Willow performs her spell in Andrew's apartment(?), while Buffy, Xander, Koh, Spike, and Andrew watch and ask why Dawn hasn't materialized yet. Willow figures out that they need to use Buffy's blood, and after cutting her hand to get a few drops, the second try yields a big blast and the silhouette of Dawn's face, and they all think it's a permanent fail and start grieving her and then she does the classic suddenly-standing-behind-you-asking-what's-wrong thing. They have their reunions, Dawn and Buffy thanking Spike for staying with her, which he modestly shrugs off. Xander also tries to play down his part, but Dawn insists that he saved her by what he said to her on the phone. She kisses his cheek, but he's confused, asking her, "How do you know...?" and then leaving the room, which confuses her in turn.

Buffy goes to talk to Xander on the roof, and he tells her he could tell that somehow, Dawn knew that he helped Simone. Buffy says that Dawn will understand, that it all worked out for the best, and (with tears in her eyes) that he got her sister back. Xander asks if she's forgiving him, and she says yes, and so will Dawn, but he has to forgive himself. Buffy leaves, Dawn comes out and asks what's wrong, and he hugs her and asks if that conversation can wait until tomorrow. Buffy asks Willow for the Vampyr book, wanting to reference it now that they've planted a new Seed, and finds it blank inside. She asks what they did down there, and the scene cuts to a zompire nest in Santa Rosita. A red-haired girl wakes as a vampire, but she can talk and think. She fights the zompires who sired her, then shows them that she's immune to sunlight and can turn into a bat. The end.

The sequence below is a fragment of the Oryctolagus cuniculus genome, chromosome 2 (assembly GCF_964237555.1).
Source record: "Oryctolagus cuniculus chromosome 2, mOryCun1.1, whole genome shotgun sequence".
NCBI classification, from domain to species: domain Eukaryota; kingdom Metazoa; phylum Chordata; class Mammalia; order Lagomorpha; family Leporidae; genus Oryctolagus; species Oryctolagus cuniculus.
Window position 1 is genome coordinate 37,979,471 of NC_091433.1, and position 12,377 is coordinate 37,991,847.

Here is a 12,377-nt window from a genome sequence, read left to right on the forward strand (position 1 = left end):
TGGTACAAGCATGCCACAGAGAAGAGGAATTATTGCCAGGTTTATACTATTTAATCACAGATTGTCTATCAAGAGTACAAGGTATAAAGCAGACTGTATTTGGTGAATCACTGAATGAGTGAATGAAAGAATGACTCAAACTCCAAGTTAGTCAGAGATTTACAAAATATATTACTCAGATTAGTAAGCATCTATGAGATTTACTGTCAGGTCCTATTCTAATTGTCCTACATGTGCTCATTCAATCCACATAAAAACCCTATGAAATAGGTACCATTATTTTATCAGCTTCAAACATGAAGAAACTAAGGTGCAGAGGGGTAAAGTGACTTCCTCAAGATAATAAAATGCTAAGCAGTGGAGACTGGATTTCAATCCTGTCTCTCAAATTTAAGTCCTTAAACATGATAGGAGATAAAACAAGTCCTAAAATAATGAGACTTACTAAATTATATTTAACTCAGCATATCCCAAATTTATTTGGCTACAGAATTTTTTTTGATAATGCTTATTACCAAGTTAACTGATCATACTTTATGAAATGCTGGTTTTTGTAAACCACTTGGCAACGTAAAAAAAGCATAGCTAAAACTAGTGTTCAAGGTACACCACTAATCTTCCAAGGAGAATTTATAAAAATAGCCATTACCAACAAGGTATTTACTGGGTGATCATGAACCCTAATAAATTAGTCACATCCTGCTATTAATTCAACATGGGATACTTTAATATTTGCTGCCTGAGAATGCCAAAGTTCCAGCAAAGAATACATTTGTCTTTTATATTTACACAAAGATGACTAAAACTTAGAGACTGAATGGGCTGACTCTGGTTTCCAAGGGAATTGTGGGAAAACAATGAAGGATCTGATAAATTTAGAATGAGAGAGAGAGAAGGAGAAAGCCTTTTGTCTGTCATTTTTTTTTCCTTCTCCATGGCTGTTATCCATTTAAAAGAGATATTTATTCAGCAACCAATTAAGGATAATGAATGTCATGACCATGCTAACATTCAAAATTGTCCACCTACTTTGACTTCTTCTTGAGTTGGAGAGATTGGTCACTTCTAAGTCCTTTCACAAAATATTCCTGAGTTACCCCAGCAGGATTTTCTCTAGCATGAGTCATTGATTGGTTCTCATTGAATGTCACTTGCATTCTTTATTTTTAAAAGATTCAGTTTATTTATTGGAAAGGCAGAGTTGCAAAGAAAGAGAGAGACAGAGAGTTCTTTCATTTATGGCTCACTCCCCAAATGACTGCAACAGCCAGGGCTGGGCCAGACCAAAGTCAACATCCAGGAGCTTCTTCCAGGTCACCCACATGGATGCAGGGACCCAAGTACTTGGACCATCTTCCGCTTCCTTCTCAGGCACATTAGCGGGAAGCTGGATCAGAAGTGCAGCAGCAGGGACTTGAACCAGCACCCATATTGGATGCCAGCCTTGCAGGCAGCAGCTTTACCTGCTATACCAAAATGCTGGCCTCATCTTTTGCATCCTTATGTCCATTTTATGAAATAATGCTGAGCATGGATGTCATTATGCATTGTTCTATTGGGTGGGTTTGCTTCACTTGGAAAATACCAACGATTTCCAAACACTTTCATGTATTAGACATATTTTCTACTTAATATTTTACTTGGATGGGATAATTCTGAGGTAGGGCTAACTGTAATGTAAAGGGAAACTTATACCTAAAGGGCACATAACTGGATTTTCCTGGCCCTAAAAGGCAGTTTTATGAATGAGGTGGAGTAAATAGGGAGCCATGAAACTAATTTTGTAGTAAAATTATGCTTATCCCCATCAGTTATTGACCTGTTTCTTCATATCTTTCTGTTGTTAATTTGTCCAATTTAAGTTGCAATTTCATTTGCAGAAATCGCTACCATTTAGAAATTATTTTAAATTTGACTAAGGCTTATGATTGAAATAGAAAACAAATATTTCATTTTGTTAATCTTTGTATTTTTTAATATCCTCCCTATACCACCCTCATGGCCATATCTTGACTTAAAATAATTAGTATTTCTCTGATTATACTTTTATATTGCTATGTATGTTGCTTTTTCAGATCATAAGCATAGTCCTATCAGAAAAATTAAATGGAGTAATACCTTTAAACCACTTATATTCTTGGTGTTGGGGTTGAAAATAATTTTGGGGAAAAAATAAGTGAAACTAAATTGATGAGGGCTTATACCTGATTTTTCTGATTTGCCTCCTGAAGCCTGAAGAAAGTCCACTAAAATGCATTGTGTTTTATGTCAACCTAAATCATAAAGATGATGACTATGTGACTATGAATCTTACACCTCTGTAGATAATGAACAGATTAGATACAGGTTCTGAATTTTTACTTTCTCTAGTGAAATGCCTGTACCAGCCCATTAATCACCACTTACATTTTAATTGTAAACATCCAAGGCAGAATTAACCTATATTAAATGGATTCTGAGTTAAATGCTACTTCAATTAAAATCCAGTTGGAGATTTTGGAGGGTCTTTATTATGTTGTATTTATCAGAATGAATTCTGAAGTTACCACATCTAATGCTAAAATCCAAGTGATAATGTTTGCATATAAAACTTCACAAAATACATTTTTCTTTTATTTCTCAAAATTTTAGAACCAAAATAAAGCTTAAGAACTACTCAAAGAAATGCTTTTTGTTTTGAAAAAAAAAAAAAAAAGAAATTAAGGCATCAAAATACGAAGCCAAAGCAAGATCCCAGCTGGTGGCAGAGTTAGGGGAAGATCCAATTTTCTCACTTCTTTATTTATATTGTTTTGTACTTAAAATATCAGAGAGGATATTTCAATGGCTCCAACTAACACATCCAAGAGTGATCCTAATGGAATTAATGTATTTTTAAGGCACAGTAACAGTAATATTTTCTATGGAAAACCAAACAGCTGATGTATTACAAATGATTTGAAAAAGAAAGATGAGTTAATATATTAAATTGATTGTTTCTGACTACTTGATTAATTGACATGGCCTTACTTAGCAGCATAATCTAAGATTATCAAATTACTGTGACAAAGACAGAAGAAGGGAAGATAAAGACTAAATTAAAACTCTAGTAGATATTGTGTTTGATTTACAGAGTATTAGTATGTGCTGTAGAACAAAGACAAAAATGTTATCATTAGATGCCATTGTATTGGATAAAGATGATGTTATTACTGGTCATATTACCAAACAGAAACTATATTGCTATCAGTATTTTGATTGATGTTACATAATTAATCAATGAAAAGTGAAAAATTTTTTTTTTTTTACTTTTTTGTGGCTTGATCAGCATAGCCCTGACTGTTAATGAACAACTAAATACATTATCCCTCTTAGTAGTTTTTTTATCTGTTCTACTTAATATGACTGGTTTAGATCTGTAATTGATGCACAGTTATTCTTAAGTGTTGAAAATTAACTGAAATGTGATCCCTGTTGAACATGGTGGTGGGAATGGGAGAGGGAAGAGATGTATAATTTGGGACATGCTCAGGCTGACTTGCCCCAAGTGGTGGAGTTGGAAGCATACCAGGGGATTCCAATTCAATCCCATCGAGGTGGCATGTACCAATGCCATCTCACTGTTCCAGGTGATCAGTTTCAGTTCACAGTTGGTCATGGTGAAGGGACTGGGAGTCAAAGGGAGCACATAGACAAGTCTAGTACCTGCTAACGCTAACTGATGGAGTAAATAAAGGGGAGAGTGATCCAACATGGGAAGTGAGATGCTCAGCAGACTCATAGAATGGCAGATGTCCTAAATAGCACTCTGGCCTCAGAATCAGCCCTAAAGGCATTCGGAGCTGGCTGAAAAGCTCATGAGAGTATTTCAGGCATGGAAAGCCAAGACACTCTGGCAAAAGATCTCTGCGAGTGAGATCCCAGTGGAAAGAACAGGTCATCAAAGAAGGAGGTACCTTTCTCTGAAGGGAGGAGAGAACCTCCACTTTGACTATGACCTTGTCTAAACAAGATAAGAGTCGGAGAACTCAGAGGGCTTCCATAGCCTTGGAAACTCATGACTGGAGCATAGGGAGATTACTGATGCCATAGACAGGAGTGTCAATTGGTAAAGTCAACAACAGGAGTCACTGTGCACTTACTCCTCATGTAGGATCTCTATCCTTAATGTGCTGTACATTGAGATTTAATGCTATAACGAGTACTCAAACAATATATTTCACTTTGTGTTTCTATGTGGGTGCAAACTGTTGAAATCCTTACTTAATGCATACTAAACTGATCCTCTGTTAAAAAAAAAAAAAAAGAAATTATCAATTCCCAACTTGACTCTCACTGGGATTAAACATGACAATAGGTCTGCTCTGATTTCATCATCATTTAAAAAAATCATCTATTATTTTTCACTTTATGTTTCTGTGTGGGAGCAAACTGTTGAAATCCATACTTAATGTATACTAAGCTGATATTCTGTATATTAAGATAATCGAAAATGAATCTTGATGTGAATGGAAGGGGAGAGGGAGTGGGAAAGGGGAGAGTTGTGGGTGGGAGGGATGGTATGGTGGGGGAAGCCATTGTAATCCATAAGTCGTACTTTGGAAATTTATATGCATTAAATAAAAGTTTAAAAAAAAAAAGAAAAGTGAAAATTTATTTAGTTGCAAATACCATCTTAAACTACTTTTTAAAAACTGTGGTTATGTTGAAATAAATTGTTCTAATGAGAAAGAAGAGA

*



Imagine Xander is Andrew Chambliss. Imagine the fish sticks are the characters of Season Nine. Good, now I won't have to quote you any dialogue from this issue. Trust me, Xander was better at it.